Licensed under GNU GPL v2
For bug reports, read
adapter speed: 500 kHz
cortex_m reset_config vectreset
Info : No device selected, using first device.
Info : J-Link ARM V8 compiled Nov 28 2014 13:44:46
Info : Hardware version: 8.00
Info : VTarget = 3.313 V
Info : clock speed 500 kHz
Info : SWD DPIDR 0x2ba01477
Info : lpc4350.m4: hardware has 6 breakpoints, 4 watchpoints
Warn : Only resetting the Cortex-M core, use a reset-init event handler to reset any peripherals or configure hardware srst support.
lpc4350.m4: target state: halted
target halted due to debug-request, current mode: Thread 
xPSR: 0x01000000 pc: 0x10402c40 msp: 0x10087ff0
auto erase enabled
Info : Found flash device 'win w25q64cv' (ID 0x001740ef)
wrote 131072 bytes from file nuttx.bin in 5.381125s (23.787 KiB/s)

Using lpc21isp

Based on this guide.

The lpc21isp application communicates with the LPC43xx via its UART0 peripheral.

By default the board is configured so that the LPC43xx response is to start running the code which has previously been loaded into the internal FLASH of the device.

You need to use a special reset sequence to get the LPC43xx to run the built-in ISP boot loader instead.

To enter ISP mode we just need to:

  • Press and hold down the ISP button.
  • Press and release the RESET button.
  • Release the ISP button.

This is the same as the procedure for flashing the v1 bootloader.

Once the device is running the ISP boot loader, lpc21isp can be used to load new firmware into the internal FLASH of the device.

First, install lpc21isp :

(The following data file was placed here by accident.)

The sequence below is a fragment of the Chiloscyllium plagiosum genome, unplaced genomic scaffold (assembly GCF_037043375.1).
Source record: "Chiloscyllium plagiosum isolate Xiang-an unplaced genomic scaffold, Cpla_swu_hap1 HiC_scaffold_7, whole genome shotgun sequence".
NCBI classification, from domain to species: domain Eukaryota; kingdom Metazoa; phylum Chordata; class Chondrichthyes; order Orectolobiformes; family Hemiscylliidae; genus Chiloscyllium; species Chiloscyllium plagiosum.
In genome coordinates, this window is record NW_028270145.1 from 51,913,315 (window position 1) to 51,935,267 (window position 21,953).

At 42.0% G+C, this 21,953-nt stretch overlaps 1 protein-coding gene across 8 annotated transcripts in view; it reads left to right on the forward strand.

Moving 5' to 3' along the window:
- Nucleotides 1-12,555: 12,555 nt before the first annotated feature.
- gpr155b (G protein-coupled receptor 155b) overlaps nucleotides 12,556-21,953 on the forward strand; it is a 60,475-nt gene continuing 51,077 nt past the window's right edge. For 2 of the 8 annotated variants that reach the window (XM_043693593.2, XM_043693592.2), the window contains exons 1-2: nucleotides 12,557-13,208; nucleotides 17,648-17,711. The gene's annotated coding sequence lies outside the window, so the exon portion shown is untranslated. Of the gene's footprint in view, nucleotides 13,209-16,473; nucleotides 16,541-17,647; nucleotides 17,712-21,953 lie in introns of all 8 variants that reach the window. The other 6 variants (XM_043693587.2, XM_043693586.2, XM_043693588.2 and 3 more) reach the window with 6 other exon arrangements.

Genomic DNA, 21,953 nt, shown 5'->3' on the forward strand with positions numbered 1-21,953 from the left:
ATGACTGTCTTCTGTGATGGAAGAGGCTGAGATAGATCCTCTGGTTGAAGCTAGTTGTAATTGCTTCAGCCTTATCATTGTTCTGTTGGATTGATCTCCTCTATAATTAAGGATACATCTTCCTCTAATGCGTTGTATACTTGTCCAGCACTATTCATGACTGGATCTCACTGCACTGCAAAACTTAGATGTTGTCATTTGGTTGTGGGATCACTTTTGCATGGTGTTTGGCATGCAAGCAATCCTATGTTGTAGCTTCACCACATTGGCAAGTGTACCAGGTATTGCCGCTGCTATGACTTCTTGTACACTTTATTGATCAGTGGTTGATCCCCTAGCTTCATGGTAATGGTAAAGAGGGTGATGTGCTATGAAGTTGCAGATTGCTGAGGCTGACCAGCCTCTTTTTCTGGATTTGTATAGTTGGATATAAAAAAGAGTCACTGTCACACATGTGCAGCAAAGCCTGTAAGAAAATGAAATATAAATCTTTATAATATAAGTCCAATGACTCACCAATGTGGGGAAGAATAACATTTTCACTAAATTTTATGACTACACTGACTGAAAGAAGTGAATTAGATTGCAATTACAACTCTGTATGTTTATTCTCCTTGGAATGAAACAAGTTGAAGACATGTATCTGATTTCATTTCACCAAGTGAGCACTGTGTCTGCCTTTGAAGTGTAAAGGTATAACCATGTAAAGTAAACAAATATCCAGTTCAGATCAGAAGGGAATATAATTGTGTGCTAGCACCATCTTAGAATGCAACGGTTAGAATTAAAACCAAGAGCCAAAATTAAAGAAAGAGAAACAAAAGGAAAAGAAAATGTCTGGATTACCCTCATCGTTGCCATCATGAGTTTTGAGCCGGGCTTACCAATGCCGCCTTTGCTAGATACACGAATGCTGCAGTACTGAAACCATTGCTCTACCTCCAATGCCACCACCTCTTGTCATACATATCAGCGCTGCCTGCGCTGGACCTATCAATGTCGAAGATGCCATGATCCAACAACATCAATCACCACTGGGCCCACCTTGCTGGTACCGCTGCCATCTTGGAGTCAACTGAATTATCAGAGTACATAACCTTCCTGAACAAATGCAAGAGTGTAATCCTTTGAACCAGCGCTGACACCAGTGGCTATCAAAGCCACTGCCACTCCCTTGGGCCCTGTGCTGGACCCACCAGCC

sudo apt-get install lpc21isp

Then, we need to get the “make” command to produce a .hex file ( which it doesn't by default ), do :

make menuconfig

Then go to Build Setup, then Binary Output Format, then select Intel HEX binary format ( with the space bar ), then select Save, and finally exit.

Finally, build the firmware again : 


And now it should have produced a nuttx.hex file

Finally, we can flash the firmware to the board :

lpc21isp nuttx.hex /dev/ttyUSB0 115200 12000
  • You will need to change /dev/ttyUSB0 to match the device name for the FTDI USB device on your machine.
  • The baud rate of 115200 appears to be the highest rate that can be used by the LPC43xx when it is running in ISP mode where it uses the internal 12MHz IRC clock source.

Based on this guide.

The first step to working with the J-Link debugger is to install the necessary software from SEGGER.

Two programs are involved in using GDB to debug via the J-Link hardware debugger.

One is a TCP/IP based debug server provided by SEGGER in the Software & documentation pack and the other is arm-none-eabi-gdb.

They are each started as below:

JLinkGDBServer -device LPC4337_M4 -endian little -if JTAG -speed 10000 -localhostonly